For example, the Methanobacterium thermoautotrophicum was originally discovered in a waste-treatment facility sample of sludge (6). Cultivated in bioreactors, the rod-shaped bacterium can react with carbon dioxide and hydrogen to form methane ripe for fuel use. Whether using CO2 from crew members exhaling during initial travel or derived from Martian regolith during their stay, such extreme critters are being fine-tuned for this very function. Current estimates of scaled-up bioreactors with maximum chemical extraction from regolith forecast the ability of the bacteria to create the methane necessary for return travel in 153 days. Compared to delivering additional fuel from Earth, the ISRU return approach lessens fuel-apportioned traveling weight by 83% (4). Similarly, employing microbes in food production reaps massive reductions in the cost of transport. For a six-person crew to arrive, live, and return from Mars, current projections of vegetarian diets necessitate nearly 5000 kg of transported bulk and prepared items (7). Using saline-resistant cyanobacteria families to produce dry mass spirulina from photosynthesis could deliver nutrition for the entire stay and return at under 70% of the vegetarian wet-food approach (4).
Of course, eating dry-stock superfood supplements for every meal for multiple years is a fate worse than any bodybuilder could imagine. Infusing the spirulina approach with synthetic flavorings derived from organisms (vanillin from yeast, for example) could make the most weight-effective diet more bearable (8). Other synthetic biology discoveries are making it possible to develop standard pharmaceuticals in situ. A multi-year occupation on Mars would require resupplies of common drugs, as most rapidly degrade or expire in non-controlled conditions (9). Acetaminophen, a common over-the-counter pain reliever, has been synthesized in a variety of organisms by redirecting amino acid biosynthesis. In one such case, the introduction of a mushroom reductase gene into E. coli allowed the model organism to manufacture the relevant drug (10). While E. coli is not itself viable for intragalactic travel, proposed pathways in more suitable organisms have been achieved with comparable genes of interest. In a recent project, a group of Berkeley scientists was able to develop acetaminophen production in spirulina factor Arthrospira platensis, opening the doorway to combining space travel medicine into existing food supply models (11).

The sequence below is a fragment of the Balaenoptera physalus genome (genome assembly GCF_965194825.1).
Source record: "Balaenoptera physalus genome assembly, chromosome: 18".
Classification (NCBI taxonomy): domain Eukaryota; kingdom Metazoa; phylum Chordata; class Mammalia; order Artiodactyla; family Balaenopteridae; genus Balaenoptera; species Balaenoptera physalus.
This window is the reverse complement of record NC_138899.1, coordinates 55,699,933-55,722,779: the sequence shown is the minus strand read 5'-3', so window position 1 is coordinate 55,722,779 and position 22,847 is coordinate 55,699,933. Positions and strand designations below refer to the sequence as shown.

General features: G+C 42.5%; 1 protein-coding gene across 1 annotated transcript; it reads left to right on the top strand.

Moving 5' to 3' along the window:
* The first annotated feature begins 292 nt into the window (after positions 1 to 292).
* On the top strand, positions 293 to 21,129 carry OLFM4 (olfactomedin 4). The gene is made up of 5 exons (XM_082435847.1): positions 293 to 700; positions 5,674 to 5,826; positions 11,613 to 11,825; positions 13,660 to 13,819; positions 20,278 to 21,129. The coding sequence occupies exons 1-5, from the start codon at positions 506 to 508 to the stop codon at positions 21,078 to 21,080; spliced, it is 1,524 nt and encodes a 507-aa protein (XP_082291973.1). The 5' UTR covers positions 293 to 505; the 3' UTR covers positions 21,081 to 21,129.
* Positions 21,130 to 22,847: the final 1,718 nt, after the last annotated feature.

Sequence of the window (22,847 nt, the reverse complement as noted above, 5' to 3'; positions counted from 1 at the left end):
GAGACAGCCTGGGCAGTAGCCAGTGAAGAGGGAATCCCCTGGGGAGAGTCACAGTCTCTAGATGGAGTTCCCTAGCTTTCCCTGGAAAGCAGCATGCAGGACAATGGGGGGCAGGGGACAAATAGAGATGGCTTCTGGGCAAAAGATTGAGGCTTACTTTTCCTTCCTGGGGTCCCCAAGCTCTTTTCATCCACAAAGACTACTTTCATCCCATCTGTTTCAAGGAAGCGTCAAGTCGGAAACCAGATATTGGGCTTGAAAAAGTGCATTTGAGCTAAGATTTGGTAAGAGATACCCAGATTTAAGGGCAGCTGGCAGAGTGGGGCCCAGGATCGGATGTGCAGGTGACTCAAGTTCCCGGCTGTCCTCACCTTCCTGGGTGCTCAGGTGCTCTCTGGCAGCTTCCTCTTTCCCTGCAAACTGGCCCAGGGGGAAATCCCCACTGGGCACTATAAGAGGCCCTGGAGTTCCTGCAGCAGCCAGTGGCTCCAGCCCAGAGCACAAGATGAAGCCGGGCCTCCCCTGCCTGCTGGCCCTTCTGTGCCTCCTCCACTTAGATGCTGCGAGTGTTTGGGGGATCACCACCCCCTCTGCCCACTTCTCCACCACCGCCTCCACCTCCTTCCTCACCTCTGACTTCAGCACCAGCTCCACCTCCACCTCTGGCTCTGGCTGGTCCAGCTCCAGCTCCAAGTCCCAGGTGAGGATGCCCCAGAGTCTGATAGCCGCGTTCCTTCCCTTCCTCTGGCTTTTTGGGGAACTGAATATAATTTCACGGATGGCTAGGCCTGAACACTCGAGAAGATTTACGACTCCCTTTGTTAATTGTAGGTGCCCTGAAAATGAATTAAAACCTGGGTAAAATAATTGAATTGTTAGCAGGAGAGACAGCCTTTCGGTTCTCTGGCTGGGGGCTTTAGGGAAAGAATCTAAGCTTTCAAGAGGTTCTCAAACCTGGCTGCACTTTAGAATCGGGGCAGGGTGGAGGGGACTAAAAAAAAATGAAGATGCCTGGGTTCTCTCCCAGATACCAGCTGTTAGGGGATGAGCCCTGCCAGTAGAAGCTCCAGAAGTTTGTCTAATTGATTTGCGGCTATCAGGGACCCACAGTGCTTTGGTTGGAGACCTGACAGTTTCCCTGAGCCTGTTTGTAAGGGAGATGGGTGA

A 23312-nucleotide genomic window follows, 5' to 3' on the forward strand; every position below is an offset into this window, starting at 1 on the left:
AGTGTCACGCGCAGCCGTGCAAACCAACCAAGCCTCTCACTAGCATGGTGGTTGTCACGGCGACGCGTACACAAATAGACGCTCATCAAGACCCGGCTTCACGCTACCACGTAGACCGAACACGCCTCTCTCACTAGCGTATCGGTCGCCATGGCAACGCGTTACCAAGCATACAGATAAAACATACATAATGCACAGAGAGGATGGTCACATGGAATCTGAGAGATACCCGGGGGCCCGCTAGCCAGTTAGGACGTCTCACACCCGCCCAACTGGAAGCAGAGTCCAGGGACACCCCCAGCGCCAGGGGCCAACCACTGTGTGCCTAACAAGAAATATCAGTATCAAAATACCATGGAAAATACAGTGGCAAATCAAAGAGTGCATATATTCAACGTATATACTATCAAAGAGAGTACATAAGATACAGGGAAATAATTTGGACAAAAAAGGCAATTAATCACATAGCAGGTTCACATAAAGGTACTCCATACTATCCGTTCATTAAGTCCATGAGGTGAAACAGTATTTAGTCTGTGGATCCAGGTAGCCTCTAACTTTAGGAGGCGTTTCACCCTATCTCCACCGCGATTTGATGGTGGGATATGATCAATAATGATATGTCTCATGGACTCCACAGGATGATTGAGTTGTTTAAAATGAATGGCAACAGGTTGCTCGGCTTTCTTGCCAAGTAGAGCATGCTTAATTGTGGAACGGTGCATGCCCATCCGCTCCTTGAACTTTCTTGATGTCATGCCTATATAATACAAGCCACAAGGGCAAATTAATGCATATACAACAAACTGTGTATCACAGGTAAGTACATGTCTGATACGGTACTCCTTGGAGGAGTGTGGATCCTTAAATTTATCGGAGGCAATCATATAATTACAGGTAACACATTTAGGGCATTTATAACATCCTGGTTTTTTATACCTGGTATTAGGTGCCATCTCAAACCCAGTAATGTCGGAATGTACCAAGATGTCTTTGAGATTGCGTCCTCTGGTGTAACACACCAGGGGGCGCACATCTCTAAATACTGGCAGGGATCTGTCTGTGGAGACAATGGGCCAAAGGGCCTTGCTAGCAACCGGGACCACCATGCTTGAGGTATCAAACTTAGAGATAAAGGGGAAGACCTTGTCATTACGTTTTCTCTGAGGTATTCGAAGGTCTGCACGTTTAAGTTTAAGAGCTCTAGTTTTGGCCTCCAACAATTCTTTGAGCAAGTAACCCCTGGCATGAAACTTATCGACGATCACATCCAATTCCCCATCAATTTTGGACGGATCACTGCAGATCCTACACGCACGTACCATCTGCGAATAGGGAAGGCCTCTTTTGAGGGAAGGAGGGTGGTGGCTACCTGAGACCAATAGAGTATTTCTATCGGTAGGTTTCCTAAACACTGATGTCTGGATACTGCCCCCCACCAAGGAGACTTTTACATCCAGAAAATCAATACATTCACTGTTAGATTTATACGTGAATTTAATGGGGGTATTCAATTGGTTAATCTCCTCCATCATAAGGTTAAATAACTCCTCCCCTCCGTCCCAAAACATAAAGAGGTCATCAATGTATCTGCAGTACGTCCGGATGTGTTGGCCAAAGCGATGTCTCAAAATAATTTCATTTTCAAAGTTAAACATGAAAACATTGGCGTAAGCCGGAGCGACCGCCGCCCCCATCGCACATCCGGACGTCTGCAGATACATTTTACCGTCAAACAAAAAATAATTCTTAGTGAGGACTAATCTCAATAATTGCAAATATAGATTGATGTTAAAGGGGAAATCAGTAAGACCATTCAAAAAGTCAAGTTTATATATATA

Across a variety of components vital to facilitating life beyond Earth, microbes are proving to successfully deliver substantial amounts of products for health and energy. Sampling Earthly environments similar to the high-salt, oxygen-lacking conditions on Mars has upturned a variety of organisms able to make the trip beyond our atmosphere. In a mission constrained by weight and volume, their microscopic size and rapid replication are ideal. Zooming in further, microbes’ genomes provide the background for bioengineering to weave genes into their genetic fiber, expanding their functions beyond what is found in nature. So, when there is another “giant step for mankind” onto Mars, some of the smallest organisms on Earth will have made the largest leap possible.
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[Image] NASA-Apollo8-Dec24-Earthrise.jpeg [Internet] [Cited Dec 11 2022] Available from: https://en.wikipedia.org/wiki/Earthrise
[Image] web_feature_photo_petri_dish.jpeg [Internet] [Cited Dec 11 2022] Available from:https://science.nasa.gov/biological-physical/news-media/image-gallery/petri-dish-holding-microbial-isolates